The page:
Widely praised by die-hard fans and demanding critics alike, these films avoided the cookie-cutter safe choices that have pushed unadventurous studio films to a collective sense of superhero and sequel fatigue.

That audience burnout fed a box office downturn for half a decade. Money rained on the film industry in 2013, thanks to summer releases including “Iron Man 3,” “Despicable Me 2,” “Fast and Furious 6” and the Godzilla-inspired “Pacific Rim.” It was all downhill from there. Until this year’s refreshed summer slate, studios were committed to a worrisome agenda: Each new summer of big films was more of the same, but louder.

That strategy produced crop after crop of underperforming films based on franchises or seemingly presold material. And, despite the exceptions noted above, it continued this year. The sixth ”Alien” and the fifth iteration of both the “Transformers” and “Pirates of the Caribbean” films slid far below the earnings of earlier successes. Efforts to resurrect the “Mummy” featuring Tom Cruise in his fourth decade as an action star and to turn “Baywatch” into a screen sensation starring the omnipresent Dwayne Johnson cratered on takeoff. Both movies tried to turn material that was already camp into ironic semi-comedies. Audiences didn’t buy it.

We could have seen that discontent coming as viewers embraced more carefully crafted oddities. Giving horror a fresh measure of satirical, racial and social relevance, the small-scale February release “Get Out” was a runaway success. It has earned more than a quarter of a billion dollars to date, making it by far the most successful film with an R rating. In March, “Logan” inventively turned Marvel’s Wolverine superhero series into a complex family film and western.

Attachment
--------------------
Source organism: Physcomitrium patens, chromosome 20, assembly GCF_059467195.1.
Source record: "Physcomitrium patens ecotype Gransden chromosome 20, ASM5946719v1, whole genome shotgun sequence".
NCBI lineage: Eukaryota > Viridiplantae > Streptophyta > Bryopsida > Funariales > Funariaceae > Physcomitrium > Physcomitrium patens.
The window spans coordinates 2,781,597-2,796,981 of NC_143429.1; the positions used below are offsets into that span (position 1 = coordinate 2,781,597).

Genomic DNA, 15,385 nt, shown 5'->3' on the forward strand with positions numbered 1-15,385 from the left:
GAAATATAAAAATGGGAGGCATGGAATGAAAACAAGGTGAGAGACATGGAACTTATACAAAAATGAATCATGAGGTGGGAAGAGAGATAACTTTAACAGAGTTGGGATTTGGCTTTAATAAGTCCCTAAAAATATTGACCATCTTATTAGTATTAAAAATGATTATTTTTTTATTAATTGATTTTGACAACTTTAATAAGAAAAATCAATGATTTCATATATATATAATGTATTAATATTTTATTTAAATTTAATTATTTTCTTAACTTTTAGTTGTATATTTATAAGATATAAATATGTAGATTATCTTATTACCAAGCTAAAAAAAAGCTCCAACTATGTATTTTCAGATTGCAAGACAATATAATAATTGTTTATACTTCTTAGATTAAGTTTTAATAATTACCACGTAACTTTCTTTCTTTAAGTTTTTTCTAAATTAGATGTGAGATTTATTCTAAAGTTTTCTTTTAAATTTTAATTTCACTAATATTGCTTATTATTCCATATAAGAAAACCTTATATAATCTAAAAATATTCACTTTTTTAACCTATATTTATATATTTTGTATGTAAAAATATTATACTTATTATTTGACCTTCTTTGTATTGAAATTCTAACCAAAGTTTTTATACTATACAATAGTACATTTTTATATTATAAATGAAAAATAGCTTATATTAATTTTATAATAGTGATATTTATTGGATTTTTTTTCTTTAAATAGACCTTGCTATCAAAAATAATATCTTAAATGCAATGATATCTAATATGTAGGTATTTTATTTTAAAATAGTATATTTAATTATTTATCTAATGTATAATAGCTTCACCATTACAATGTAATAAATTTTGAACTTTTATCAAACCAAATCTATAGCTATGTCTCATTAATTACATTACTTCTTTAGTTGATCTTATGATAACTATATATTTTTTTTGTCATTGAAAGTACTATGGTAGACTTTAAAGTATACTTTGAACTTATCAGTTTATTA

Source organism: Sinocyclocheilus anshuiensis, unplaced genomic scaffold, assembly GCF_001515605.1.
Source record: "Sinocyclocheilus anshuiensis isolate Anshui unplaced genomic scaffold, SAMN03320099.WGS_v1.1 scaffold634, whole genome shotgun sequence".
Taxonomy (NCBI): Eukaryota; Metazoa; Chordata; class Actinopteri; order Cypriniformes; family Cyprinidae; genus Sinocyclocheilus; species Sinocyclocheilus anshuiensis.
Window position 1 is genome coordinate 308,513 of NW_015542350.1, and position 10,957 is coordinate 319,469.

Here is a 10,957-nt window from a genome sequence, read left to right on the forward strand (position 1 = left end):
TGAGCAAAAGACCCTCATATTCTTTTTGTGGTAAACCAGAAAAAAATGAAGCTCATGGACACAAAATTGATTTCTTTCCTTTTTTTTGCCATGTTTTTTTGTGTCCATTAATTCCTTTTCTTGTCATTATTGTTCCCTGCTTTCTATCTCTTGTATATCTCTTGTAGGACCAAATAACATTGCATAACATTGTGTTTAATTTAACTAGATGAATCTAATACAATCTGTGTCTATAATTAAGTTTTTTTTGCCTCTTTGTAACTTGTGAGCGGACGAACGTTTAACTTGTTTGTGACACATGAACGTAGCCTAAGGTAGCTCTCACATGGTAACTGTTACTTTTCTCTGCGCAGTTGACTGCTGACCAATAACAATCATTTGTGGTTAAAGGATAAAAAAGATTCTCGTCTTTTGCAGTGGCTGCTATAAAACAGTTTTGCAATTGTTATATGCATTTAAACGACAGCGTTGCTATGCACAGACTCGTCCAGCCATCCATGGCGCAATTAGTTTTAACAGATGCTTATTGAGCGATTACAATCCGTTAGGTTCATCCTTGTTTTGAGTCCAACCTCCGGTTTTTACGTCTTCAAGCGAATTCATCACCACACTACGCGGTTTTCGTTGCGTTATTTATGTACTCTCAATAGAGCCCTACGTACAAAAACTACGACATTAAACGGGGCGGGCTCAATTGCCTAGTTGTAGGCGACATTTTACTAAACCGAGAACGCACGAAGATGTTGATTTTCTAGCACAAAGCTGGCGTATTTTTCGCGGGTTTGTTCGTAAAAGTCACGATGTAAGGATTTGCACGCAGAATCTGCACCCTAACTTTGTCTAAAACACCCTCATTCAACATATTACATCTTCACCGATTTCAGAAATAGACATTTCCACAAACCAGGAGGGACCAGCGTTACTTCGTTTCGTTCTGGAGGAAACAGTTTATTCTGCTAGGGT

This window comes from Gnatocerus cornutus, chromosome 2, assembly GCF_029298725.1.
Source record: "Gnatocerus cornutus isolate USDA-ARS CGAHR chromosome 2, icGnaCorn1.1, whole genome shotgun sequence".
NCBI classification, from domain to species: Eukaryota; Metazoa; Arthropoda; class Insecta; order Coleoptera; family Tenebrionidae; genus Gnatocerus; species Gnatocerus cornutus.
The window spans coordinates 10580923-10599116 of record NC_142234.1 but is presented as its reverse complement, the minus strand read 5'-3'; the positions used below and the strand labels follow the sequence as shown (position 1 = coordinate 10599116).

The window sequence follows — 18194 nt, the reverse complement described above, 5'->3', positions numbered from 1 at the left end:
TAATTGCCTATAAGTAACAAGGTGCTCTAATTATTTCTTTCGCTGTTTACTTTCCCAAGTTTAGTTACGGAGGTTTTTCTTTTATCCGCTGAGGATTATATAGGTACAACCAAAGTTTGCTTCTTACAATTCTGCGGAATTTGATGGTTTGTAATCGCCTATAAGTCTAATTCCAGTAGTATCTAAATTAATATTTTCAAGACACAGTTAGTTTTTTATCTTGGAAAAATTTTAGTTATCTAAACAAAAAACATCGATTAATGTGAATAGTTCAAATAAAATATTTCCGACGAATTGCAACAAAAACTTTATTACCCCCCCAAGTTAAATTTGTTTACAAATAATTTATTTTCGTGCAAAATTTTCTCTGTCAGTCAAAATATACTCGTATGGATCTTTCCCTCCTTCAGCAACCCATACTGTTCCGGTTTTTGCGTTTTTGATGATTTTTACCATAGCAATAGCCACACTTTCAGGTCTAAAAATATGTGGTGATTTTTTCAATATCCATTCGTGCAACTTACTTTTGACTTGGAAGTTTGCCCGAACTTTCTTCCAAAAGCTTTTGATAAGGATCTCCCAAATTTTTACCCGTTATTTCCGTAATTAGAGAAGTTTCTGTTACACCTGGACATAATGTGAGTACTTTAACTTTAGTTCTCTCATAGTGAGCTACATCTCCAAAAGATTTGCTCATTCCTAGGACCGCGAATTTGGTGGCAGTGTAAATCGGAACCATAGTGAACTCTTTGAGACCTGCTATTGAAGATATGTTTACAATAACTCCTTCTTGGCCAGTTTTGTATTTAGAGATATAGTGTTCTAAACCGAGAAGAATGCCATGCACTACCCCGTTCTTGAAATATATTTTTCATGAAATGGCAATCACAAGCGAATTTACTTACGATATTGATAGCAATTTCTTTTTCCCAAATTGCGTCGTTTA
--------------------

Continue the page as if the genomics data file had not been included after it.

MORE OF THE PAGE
That sort of loud and clear creative voice made enthusiastic followers for modest indie films, too. “The Big Sick” is a joyously entertaining romantic comedy about the difficulty of an immigrant Pakistani to connect with Chicago’s comedy circuit and a native grad student his family would never welcome into their lives. There is a similar edge of darkness in “Dean,” a winning story about a young illustrator trying to re-enter the dating market while coping with the emotional aftermath of his beloved mother’s death. And in the witty “Colossal,” Anne Hathaway and Jason Sudeikis played heavy drinkers on the East Coast absurdly connected to giant monsters rampaging around Korea. None of them is even close to being a standard-issue comedy.

Summer film viewing favors the young, which might explain why these films have exceeded expectations. Younger viewers feel at home with diverse casts. While “Spider-Man: Homecoming” is focused on Peter Parker, he’s apparently the sole Caucasian student in his elite science high school. And his villainous opponents are equally interracial. Thanks to such touches, this year’s summer films are having a championship season.